The Doha Climate Round | Kishan Khoday
18 Jul 2012
At the end of 2012 countries will gather in Doha for the 18th Conference of the Parties (COP) to the UN Framework Convention on Climate Change (UNFCCC). With countries having agreed last year to extend the Kyoto Protocol, the upcoming Doha gathering will see the start of work to design a successor emission reduction regime by 2015, meant to elaborate global emission reduction targets from 2020 onwards. COP18 in Doha is only the second time parties to the UNFCCC have gathered in the Arab region. The world has seen many changes since the Arab region’s first COP took place in Marrakesh, at the 7th COP in 2001. One fundamental change has been the rise of emerging economies to the center of the world economy, now a main engine of global GDP growth and a rising source of carbon emissions.
The decision to hold COP18 and start the process of designing the post-2015 climate framework in Doha was controversial given its position as the world’s highest levels of per capita carbon emissions. But this could also be an opportunity to more constructively engage climate change issues with the Arab Gulf. While much attention has been placed on engaging a new constructive role for large emerging economies like the BRICs in the post-2015 regime, the Gulf will also be important to any long-term strategy. The region has grown in global economic and financial importance and the success of a future climate regime will hinge not only on more aggressive emission reductions, but on the evolving nature of energy geopolitics.
Countries in the Arab Gulf host the majority of world oil reserves, as well as some of the planet’s fastest levels of energy use growth. Some estimate that Saudi Arabia for example has been second only to China in the rate of energy consumption growth over the past decade. As Arab Gulf countries diversified their economies beyond oil, energy intensity of growth has increased given the rapid emergence of heavy industry and urban expansion. While the region has generally been noted for its relatively high levels of per capita carbon emissions, its overall energy use trajectory has not been as much in focus. That is changing.
Among those placing rising energy use in focus are the countries themselves, not the least driven by the implications of oil depletion for future public revenues. In turning to new approaches, the region seeks to engage its position as home to the world’s highest levels of solar radiation. A surge of attention has been placed in recent times to new renewable energy policies and technologies with countries now allocating large-scale public financing; re-investing record oil revenues to set the foundations for a more sustainable energy future.
The Kingdom of Saudi Arabia for example issued a new National Renewable Energy Plan in 2012 with $100billion pledged to rapidly expand solar energy’s share to 20% of the national energy mix by 2030. In United Arab Emirates (UAE), progress is being made on the world’s largest concentrated solar power (CSP) plant, alongside its hosting of the new International Renewable Energy Agency (IRENA) and other notable initiatives. The prospective shift to greater use of clean energy would help reduce the energy intensity of growth, stabilize or reduce per capita greenhouse gas levels, and possibly create clean energy as a source of youth employment and a future knowledge economy sector.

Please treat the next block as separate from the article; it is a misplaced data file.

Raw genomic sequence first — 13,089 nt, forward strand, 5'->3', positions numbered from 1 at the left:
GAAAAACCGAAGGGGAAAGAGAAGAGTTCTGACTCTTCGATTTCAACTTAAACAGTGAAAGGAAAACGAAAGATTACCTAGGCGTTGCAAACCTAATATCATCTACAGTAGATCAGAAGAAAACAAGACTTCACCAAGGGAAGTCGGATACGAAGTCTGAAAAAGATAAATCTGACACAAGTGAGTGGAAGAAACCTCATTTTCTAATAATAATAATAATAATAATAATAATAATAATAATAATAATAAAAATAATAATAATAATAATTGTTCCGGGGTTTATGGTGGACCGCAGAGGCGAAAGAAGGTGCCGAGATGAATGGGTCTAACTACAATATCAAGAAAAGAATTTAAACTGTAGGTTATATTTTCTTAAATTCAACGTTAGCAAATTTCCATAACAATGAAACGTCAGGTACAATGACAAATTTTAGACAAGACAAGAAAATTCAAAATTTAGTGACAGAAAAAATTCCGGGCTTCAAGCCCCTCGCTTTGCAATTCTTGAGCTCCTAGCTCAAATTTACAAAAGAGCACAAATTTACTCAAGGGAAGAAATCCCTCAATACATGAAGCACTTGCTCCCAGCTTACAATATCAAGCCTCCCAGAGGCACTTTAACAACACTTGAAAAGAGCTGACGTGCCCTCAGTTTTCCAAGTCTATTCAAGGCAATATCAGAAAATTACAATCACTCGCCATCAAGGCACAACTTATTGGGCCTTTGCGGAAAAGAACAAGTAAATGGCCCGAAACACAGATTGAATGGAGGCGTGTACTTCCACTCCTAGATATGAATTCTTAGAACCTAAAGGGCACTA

Recent years of climate negotiations also make clear that we are moving into a system of global climate governance beyond historic North-South dichotomies; a shift to a more multi-polar order defined by the rise of emerging economies. Coming years will see a greater role for south-south cooperation on climate change. New partnerships may emerge between the Arab Gulf and clean energy leaders in Asia for example. During participation in the 2012 World Future Energy Summit in UAE, Chinese Premier Wen Jiabao committed to strengthen not only traditional energy cooperation in the Gulf but cooperation on clean energy, building on China’s successes in renewable energy development. Cooperation with Asia could emerge as an important element of a more green economy in the Gulf.
While much attention has been placed on high per capita emissions in the Gulf, attention is also needed to the prospects for countries to contribute to global solutions. Opportunities could arise to engage the region’s clean energy focus towards outward direct investments (ODI) and official development assistance (ODA). The Arab Gulf hosts the largest Southern providers of ODA and a clean energy component in outward ODA is foreseen, for example in the Islamic Development Bank’s new Energy Strategy and its focus on low-carbon initiatives in Sub-Saharan and North Africa. The 2008 Riyadh Declaration on Sustainable Energy for All likewise focused on support to global clean energy expansion, with large scale commitments to the international community.
At a Middle East and North Africa Energy Summit in early 2012, Saudi Minister for Petroleum Al Naimi noted how “greenhouse gas emissions and global warming are among humanity’s most pressing concerns. Societal expectations on climate change are real, and our industry is expected to take a leadership role.” As the UN and world leaders prepare for the 18th Climate Change COP in Doha, an opportunity exists for the Arab Gulf to help build the foundations for the post-2015 sustainable development agenda, and for the world to engage the Gulf in new global partnerships to combat climate change while also supporting a historic shift within the Gulf as leaders attempt to pursue a new clean energy future.